Seduction, Safety, & Sexual Arousal
In my experience, men are just as hungry for seduction as women are, but their sense of safety in their bodies and their ability to become aroused does not depend on it as much as women's do.
That is, in part, because they simply don't have as much reason to feel unsafe in the context of sex, or life in general, as women do, given their generally stronger and bigger bodies and lower rates of experiencing sexual harassment and violence.
When men DO feel unsafe - such as in situations of verbal or physical abuse from partners, or when they feel emasculated by them - it most certainly impacts their ability to get sexually aroused.
The other interesting thing is in that the female brain (I have no idea if this is true of the male brain as well), in states of high arousal, the center for behavioral regulation deactivates, putting her into a primal, uninhibited state of consciousness.
Consciously or subconsciously aware that they will be turning off her usual self-regulating ability, it makes sense that women tend to stay sexually guarded around someone who they feel they must stay vigilant around.
Even with familiar, loving partners, a woman's brain and body need the appropriate cues to signal that it is safe to relax and let down her guard before explicitly sexual activity like genital touching begins. Otherwise, that touch is NOT going to be received as pleasurable.
It's all part of the role of the autonomic nervous system (ANS) in female sexual arousal:
“When you understand the role of the ANS in women, which is where the effect of seemingly “nonsexual” touches, seductive or admiring words, and that crucial sense of safety and of being uniquely valued, register, you will see what a terrible error [skipping these types of connection] is…They are integral parts of the activation of the female ANS—and in turn these words and gestures tell the female brain that this is a safe sexual environment.”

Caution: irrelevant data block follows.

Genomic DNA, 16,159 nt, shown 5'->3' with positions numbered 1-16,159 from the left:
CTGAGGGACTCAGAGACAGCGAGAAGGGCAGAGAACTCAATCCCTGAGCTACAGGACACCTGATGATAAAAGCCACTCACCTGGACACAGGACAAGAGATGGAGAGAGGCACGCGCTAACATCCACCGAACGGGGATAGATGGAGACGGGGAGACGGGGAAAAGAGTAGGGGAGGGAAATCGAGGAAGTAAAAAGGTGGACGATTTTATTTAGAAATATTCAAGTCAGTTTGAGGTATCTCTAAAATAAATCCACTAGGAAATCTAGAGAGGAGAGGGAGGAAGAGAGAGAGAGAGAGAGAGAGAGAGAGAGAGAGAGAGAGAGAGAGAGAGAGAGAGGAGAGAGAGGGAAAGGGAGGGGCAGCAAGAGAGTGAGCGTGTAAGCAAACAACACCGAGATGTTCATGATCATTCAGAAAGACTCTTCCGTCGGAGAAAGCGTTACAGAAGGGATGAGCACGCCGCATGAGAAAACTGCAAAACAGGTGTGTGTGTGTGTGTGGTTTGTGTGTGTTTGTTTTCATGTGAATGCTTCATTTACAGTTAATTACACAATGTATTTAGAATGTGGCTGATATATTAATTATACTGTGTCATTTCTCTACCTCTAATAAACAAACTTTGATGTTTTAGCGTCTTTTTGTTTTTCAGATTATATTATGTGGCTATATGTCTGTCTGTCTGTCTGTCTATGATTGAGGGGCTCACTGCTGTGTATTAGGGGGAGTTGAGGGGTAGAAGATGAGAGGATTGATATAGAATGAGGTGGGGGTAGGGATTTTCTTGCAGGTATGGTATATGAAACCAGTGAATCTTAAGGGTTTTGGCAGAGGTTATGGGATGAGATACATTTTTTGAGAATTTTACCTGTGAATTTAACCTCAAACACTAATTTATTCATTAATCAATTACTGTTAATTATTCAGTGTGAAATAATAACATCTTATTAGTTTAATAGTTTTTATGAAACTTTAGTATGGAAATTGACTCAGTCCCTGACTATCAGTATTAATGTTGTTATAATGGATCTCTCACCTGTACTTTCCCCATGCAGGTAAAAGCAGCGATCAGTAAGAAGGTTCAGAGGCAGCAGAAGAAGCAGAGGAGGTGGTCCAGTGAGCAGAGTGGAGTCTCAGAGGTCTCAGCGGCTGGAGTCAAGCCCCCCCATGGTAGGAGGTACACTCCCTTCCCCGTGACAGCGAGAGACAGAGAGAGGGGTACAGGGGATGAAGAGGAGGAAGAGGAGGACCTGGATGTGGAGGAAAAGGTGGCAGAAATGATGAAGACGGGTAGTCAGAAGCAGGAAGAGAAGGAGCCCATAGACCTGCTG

Embracing Effortful Ease
There's a concept in the personal growth space called Effortful Ease that helps to sum all this up.
The reality is that we've all got to struggle at some point or another, no matter what choices we make.
To give a couple un-nuanced but simple examples:
Either we put the proactive effort in to eat well and exercise consistently now, or we must put the effort in to take more medications, see more doctors, struggle to take the stairs, etc. later.
Either we put the proactive effort in to consistently save and invest money for retirement now, or in our golden years, we put the effort of needing to maintain a full time job to pay our bills.
Effortful Ease is the idea that we will experience overall more ease when we opt for the proactive effort. There's no avoiding effort altogether, but life will be generally easier if you direct your efforts in intentional and proactive ways.
So what does this have to do with the seductive, relaxing, safety-assuring, mind-heart-body arousing aspects of sex (previously understood as "foreplay")?
Taking the time to engage one another's autonomic nervous systems, to connect, soothe, and relax each other's bodies with compliments, slow sensual kisses, full-body massages, agenda-free pleasurable touch...
...is an investment in Effortful Ease.
Putting in the effort to seduce one another with not only make sex better on every level in that immediate instance, but it will also pay dividends into the future in the level of overall intimacy, trust, delight, and safety you experience in your relationship as a whole.
And if you repeatedly skip it...
You'll find yourself putting in a different kind of effort down the line...
Likely the effort of trying to figure out why your female-brained partner has been avoiding sex for months (or years), and struggling to feel the sense of connection, passion, and mutual desire that you did when you were dating or newly married.
I believe it was Abraham Lincoln who said:
"If I had five hours to cut a tree, I'd spend the first four sharpening the saw."
That extra proactive effort will create so much more sexual desire and emotional ease in your relationship, I promise you.
Investing time and effort in seducing your female partner - priming her body for arousal by doing the things that help her feel both safe and desired in her mind and body - will return some of the best ROI of your life.